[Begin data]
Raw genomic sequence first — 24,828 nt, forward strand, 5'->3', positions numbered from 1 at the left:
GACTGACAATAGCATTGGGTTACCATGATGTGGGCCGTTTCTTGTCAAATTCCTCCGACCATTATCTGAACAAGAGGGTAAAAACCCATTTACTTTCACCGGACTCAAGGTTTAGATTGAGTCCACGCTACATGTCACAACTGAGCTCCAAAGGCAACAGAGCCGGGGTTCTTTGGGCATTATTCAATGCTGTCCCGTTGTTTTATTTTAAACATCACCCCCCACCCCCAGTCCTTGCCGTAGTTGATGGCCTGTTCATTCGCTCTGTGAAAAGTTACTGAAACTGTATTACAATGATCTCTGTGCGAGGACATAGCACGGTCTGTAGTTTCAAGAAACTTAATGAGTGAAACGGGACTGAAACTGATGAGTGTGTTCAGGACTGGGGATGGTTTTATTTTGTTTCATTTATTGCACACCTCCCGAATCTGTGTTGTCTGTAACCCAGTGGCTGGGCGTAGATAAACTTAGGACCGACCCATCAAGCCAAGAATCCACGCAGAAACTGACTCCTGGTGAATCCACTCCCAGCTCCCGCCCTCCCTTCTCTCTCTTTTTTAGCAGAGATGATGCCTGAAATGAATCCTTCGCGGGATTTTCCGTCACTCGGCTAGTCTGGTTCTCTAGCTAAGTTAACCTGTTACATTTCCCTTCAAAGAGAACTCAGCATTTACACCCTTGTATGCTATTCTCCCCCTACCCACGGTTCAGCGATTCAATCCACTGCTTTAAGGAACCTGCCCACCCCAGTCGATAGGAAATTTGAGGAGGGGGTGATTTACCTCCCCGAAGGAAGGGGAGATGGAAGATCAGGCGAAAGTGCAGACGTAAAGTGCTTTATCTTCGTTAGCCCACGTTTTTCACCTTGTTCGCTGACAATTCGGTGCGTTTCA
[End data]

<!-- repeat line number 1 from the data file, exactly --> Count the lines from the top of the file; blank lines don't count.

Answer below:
Raw genomic sequence first — 24,828 nt, forward strand, 5'->3', positions numbered from 1 at the left: